And yet the Father, in his solicitude and in his mercy, gives the son what he asks. And so, having gathered everything, the younget son, heads out, heading to a far away country, foolishly and wantonly wasting what he had been given, and taking no care for his own end, living in idleness.

Do we not do the very same thing, dear friends? We demand here and now our inheritance – that is, instead of keeping our eyes toward the kingdom of heaven, in which, if we are faithful, we shall possess God, who is the ultimate yearning of all hearts, instead, we open the doors to fleeting passions, to worldly pleasures. Thus our soul and our minds become less judicious, they stop seeing the spiritual world, they become deaf and blind to the Lord and to the voice of their conscience, they cease to distinguish between good and evil. And indeed, our mind – without the Lord – acts with recklessness/

A spiritually frivolous person becomes impoverished, comes to a miserable state, but still he remembers memories of that blissful life that was in his father’s house, since “the soul of the believer – even the frivolous believer – is by its very nature a Christian,” having been created, formed, and vivified by Christ himself.

After leaving his father’s house and having squandered everything, the parable says, the younger son began to starve, and the only position he could find was feeding swine. When a person moves away from God into a world of passion, the illusory world of phantom pleasures which leave one less satisfied and more enslaved every time they are indulged… in a word, that world where there is no God… then the soul inevitably clings to the devil. Our passions are like the dirt or animals that love dirt. In the scriptures, by symbolism, one of these animals is the swine: a lover of dirt, or filth, the eyes of the swine are always turned down to the feeding trough. All of these attitudes can become a property of the soul when a person has vile unclean thoughts, when he is rude, selfish, unrestrained, gluttonous, thereby multiplying his passions. The swine, however, when satisfied will leave the trough. But the person is not satisfied in the passions, since it is impossible to find satisfaction in sin. Such a soul is doomed to perdition. He who moves away from God is compelled to serve the devil, thus bringing oneself to the most humiliating state, and this is the recompense for sin.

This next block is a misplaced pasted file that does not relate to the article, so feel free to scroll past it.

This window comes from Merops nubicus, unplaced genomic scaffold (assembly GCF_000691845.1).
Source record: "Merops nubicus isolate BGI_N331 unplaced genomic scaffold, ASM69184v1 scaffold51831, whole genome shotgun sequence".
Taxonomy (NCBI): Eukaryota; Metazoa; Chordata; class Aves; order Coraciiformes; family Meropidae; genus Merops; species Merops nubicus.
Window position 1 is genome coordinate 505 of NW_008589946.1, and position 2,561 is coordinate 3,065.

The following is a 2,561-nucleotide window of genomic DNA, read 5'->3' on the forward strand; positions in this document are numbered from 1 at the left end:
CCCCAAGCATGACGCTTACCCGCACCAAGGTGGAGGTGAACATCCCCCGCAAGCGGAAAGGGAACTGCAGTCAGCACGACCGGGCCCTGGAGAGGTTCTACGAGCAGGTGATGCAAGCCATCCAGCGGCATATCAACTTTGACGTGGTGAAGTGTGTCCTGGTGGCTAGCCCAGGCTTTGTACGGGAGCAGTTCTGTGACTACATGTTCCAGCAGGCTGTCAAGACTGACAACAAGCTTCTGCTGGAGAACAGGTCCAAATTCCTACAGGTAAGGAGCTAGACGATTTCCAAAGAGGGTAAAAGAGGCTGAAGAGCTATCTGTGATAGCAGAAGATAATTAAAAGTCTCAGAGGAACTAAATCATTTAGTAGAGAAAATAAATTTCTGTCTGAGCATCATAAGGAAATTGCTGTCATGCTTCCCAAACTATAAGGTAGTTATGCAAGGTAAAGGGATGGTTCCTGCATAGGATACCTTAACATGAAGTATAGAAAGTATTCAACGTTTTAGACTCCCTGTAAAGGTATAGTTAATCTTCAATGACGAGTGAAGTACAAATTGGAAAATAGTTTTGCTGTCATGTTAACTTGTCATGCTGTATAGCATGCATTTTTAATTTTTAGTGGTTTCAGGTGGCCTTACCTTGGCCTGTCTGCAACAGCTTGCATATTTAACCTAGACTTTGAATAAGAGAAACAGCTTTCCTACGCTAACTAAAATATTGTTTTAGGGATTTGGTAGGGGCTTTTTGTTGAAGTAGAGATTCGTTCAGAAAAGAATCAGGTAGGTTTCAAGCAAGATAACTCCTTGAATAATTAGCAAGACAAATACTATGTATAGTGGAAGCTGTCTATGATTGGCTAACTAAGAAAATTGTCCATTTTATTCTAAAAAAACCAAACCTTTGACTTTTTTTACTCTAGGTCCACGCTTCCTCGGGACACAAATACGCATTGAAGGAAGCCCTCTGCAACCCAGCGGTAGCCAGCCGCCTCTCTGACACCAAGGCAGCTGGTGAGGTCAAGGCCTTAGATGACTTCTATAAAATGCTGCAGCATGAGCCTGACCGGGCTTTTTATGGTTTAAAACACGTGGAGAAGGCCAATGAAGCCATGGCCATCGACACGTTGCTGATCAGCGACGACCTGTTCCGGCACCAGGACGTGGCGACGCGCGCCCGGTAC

When the prodigal son saw the distress he was in, he mourned himself bitterly, and this was the beginning of his salvation. It is said: “And returning to himself,” that is, he came to his senses, he understood that he had gone far from the path of truth, he felt his disastrous condition. Then he said resolutely: “I will arise, and will go to my father, and say to him: Father, I have sinned against heaven, and before thee.” These are words of true self-judgment in honest, words of humility and of repentance. He believed in forgiveness and mercy, in the love and the solicitude of his Father, believed that the Father would not turn away from him. He truly and humbly believed that his father would forgive him.